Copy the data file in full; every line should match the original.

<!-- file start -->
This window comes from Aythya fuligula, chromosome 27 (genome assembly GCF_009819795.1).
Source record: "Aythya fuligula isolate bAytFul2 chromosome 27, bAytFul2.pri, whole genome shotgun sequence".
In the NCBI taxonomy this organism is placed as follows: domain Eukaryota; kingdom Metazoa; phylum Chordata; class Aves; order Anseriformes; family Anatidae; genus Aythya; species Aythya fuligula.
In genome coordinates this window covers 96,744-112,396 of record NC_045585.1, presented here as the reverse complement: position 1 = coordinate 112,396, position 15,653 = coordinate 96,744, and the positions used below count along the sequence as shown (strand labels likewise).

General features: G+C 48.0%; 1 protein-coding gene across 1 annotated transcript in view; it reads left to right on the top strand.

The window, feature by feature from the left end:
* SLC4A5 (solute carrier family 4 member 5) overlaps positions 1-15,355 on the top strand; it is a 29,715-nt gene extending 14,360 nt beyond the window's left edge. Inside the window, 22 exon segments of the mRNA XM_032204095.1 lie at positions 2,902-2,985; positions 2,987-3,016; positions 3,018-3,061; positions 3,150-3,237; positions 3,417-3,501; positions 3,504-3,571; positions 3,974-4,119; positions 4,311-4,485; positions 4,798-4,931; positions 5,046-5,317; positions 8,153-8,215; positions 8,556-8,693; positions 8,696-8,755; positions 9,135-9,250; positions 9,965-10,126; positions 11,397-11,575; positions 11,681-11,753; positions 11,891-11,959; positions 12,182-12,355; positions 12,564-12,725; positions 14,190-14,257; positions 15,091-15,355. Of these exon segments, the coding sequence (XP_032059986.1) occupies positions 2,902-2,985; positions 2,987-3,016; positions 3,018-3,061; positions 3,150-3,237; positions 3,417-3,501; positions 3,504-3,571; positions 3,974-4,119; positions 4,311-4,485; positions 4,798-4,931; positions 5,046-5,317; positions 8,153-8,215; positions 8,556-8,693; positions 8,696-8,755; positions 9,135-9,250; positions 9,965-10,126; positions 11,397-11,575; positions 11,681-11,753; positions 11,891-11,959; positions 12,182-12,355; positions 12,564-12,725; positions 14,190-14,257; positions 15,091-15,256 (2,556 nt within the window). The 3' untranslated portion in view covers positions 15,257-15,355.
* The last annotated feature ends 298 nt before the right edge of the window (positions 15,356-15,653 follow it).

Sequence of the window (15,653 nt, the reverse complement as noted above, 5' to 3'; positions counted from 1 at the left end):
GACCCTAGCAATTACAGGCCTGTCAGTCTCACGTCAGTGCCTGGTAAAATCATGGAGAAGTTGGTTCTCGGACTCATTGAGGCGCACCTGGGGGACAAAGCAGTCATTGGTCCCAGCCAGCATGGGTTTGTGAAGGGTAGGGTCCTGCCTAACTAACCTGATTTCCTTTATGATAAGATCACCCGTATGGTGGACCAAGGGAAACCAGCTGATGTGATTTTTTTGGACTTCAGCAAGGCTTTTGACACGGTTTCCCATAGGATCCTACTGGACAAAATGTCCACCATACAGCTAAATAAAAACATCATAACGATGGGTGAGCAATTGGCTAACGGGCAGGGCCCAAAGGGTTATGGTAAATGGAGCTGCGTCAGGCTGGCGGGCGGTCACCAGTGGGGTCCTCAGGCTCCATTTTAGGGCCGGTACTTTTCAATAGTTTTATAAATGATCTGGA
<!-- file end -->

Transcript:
This window comes from Aythya fuligula, chromosome 27 (genome assembly GCF_009819795.1).
Source record: "Aythya fuligula isolate bAytFul2 chromosome 27, bAytFul2.pri, whole genome shotgun sequence".
In the NCBI taxonomy this organism is placed as follows: domain Eukaryota; kingdom Metazoa; phylum Chordata; class Aves; order Anseriformes; family Anatidae; genus Aythya; species Aythya fuligula.
In genome coordinates this window covers 96,744-112,396 of record NC_045585.1, presented here as the reverse complement: position 1 = coordinate 112,396, position 15,653 = coordinate 96,744, and the positions used below count along the sequence as shown (strand labels likewise).

General features: G+C 48.0%; 1 protein-coding gene across 1 annotated transcript in view; it reads left to right on the top strand.

The window, feature by feature from the left end:
* SLC4A5 (solute carrier family 4 member 5) overlaps positions 1-15,355 on the top strand; it is a 29,715-nt gene extending 14,360 nt beyond the window's left edge. Inside the window, 22 exon segments of the mRNA XM_032204095.1 lie at positions 2,902-2,985; positions 2,987-3,016; positions 3,018-3,061; positions 3,150-3,237; positions 3,417-3,501; positions 3,504-3,571; positions 3,974-4,119; positions 4,311-4,485; positions 4,798-4,931; positions 5,046-5,317; positions 8,153-8,215; positions 8,556-8,693; positions 8,696-8,755; positions 9,135-9,250; positions 9,965-10,126; positions 11,397-11,575; positions 11,681-11,753; positions 11,891-11,959; positions 12,182-12,355; positions 12,564-12,725; positions 14,190-14,257; positions 15,091-15,355. Of these exon segments, the coding sequence (XP_032059986.1) occupies positions 2,902-2,985; positions 2,987-3,016; positions 3,018-3,061; positions 3,150-3,237; positions 3,417-3,501; positions 3,504-3,571; positions 3,974-4,119; positions 4,311-4,485; positions 4,798-4,931; positions 5,046-5,317; positions 8,153-8,215; positions 8,556-8,693; positions 8,696-8,755; positions 9,135-9,250; positions 9,965-10,126; positions 11,397-11,575; positions 11,681-11,753; positions 11,891-11,959; positions 12,182-12,355; positions 12,564-12,725; positions 14,190-14,257; positions 15,091-15,256 (2,556 nt within the window). The 3' untranslated portion in view covers positions 15,257-15,355.
* The last annotated feature ends 298 nt before the right edge of the window (positions 15,356-15,653 follow it).

Sequence of the window (15,653 nt, the reverse complement as noted above, 5' to 3'; positions counted from 1 at the left end):
GACCCTAGCAATTACAGGCCTGTCAGTCTCACGTCAGTGCCTGGTAAAATCATGGAGAAGTTGGTTCTCGGACTCATTGAGGCGCACCTGGGGGACAAAGCAGTCATTGGTCCCAGCCAGCATGGGTTTGTGAAGGGTAGGGTCCTGCCTAACTAACCTGATTTCCTTTATGATAAGATCACCCGTATGGTGGACCAAGGGAAACCAGCTGATGTGATTTTTTTGGACTTCAGCAAGGCTTTTGACACGGTTTCCCATAGGATCCTACTGGACAAAATGTCCACCATACAGCTAAATAAAAACATCATAACGATGGGTGAGCAATTGGCTAACGGGCAGGGCCCAAAGGGTTATGGTAAATGGAGCTGCGTCAGGCTGGCGGGCGGTCACCAGTGGGGTCCTCAGGCTCCATTTTAGGGCCGGTACTTTTCAATAGTTTTATAAATGATCTGGA